My roommate and suite-mate at the time, who both were tennis players, saw the tattoo and asked what it was for. I hesitated for a little bit before revealing my sexuality, but I knew I couldn’t hide from the truth anymore. Their reaction to me being gay was about as normal as normal can get. It was like revealing anything else about me.
It was just...normal. The entire team was beyond supportive. They questioned me to better understand my sexuality, how it was difficult or not, and to become aware of things they may say that could come across as inappropriate.
My coach went a step further and brought me into his office to inform me that he was supportive in any way that he could be, and that I was to come to him if there was any backlash from teammates or anyone in the school and he would take care of it. But, that was honestly something I did not have to worry about.
I moved to Atlanta for college to escape that high school closet, and that’s just what I was going to do. It was hard for me to do this, but the support I received from my coaches and teammates gave me the courage to pursue my hidden identity even more.
However, my mother happened to go through my phone and discover who her son really was, a year before my first year in college. It saved me the awkward sit-down conversation and the words, “Hey, guess what? I’m gay!” But it was still uneasy and difficult. It took away from me sharing who I was, just as she had done with me on all of those weekends playing tennis.
She reacted as any mother would, fear and questioning. Fear of her son being ridiculed, questioning of my own analysis of my sexuality.
Volleyball was a little different than my experience with my mother and the sport in high school. While playing tennis in college, I helped coach volleyball at a nearby club in Atlanta. Being around volleyball on a consistent basis was torture. It lit a fire in me I thought had died back when I signed to play tennis.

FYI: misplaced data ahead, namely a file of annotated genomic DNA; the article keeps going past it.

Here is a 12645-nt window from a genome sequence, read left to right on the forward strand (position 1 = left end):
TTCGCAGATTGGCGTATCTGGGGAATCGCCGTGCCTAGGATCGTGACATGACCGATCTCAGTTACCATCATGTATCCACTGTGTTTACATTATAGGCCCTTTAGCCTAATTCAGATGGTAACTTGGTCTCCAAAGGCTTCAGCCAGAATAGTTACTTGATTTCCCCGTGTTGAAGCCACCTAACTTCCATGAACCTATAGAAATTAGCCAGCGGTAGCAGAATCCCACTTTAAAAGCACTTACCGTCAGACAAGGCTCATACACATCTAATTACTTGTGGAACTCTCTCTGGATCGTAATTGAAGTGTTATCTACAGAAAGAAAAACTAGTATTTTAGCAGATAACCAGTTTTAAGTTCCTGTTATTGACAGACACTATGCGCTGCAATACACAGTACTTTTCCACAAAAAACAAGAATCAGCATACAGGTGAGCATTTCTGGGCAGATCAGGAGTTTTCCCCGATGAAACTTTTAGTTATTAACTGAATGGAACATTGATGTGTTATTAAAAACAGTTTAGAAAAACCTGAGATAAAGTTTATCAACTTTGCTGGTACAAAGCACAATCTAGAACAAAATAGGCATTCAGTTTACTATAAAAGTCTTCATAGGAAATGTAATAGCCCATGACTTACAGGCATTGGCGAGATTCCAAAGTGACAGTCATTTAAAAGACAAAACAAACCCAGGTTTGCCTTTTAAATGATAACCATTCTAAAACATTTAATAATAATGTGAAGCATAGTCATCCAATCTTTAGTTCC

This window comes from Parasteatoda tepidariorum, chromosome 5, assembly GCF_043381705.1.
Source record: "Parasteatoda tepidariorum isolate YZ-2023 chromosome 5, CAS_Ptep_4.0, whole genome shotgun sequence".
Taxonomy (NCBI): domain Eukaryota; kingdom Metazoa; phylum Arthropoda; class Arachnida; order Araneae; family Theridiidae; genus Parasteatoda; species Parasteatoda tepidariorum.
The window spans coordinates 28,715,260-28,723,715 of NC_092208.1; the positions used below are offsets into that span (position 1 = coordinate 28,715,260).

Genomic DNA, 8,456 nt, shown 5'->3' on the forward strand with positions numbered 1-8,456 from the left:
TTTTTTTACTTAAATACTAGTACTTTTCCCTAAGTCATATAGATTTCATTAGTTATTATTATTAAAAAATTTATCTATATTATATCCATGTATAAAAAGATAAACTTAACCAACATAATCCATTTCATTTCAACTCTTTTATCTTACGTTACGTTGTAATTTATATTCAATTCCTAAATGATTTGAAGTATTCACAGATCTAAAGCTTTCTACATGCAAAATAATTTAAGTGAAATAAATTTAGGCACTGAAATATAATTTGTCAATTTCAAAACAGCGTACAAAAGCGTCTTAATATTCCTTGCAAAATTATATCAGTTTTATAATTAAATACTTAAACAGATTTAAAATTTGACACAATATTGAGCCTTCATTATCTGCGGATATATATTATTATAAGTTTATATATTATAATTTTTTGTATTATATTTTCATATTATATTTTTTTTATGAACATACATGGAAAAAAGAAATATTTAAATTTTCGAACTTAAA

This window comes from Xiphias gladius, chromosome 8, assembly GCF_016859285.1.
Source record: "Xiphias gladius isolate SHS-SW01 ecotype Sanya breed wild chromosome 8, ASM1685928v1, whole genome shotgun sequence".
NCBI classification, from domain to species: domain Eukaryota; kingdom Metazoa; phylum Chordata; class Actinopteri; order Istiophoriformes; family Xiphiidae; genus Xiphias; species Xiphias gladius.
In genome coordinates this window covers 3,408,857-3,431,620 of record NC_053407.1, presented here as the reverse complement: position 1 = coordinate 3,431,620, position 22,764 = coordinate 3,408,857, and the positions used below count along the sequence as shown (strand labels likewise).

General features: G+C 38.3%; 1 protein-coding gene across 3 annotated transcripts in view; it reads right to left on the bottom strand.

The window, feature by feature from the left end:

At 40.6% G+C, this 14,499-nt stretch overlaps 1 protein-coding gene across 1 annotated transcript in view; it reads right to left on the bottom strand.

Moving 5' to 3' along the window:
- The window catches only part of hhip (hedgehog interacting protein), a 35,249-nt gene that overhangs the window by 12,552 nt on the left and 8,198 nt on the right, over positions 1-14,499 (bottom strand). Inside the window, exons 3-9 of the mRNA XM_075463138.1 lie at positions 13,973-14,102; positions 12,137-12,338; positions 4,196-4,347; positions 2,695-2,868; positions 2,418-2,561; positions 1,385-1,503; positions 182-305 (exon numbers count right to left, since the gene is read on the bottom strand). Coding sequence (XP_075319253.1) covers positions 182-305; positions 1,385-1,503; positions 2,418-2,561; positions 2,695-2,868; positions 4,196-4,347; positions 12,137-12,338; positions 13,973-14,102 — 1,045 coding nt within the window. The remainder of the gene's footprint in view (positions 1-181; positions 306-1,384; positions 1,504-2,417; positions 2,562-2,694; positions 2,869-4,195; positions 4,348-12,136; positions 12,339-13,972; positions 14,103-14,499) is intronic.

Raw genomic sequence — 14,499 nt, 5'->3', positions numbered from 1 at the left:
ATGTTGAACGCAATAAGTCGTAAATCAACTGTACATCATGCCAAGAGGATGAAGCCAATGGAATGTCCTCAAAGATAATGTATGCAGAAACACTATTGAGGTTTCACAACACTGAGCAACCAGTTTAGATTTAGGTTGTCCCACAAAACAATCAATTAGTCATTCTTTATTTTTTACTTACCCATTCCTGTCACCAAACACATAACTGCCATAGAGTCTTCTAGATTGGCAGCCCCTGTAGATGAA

I was able to practice and work on my game during my coaching period, and that experience pressured me into contacting my college coach back near home about transferring. He had seen me play before and was more than willing to accept me as a transfer. In telling my mother about the transfer, I was worried. I would be quitting the sport that defined her and I.
I would be pursuing a sport that she didn’t necessarily approve. However, my mother was more than accepting. She was happy I was coming home, happy I opened up to her, happy that her son was happy. I couldn’t have asked for a better reaction.
My volleyball team now is just as similar to my tennis team my freshmen year....100% supportive. Sometimes, just a little too supportive. They consistently want to be involved in my life, my love life and personal. They are almost more interested in my love life than I am at times.
I was nervous about coming back to Tennessee. Nervous because I was coming back as a different person I was before. As much as I didn’t want stereotypes to be placed upon me, that was exactly what I was doing with my home state. I feared ridicule and embarrassment; however, my teammates and volleyball helped break those stereotypes - the ones against me, and the ones I had towards Tennessee.
Volleyball has been a safe house for me. It gave me comfort when I did not think I had one. It provided me with a purpose when I thought my only purpose was to live up to someone else’s expectations.
Lastly, and most importantly, it gave me courage. Courage to speak out, courage to be who I am, courage to open up to the one woman who has meant more to me than she could ever realize. I don’t ever regret the road I took in becoming Jimmy.
I don’t blame my mother for the road she took to acceptance. Coming out is a process, and it is specific for each individual. My journey was and still is just as specific, and i couldn’t be happier with it.
Jimmy Nuckolls plays volleyball at King University in Tennessee. You can find him on Twitter @Jimmy10is or on Instagram @JimmyNuckolls. You can also reach him via email at firstname.lastname@example.org.
Story editor: Cyd Zeigler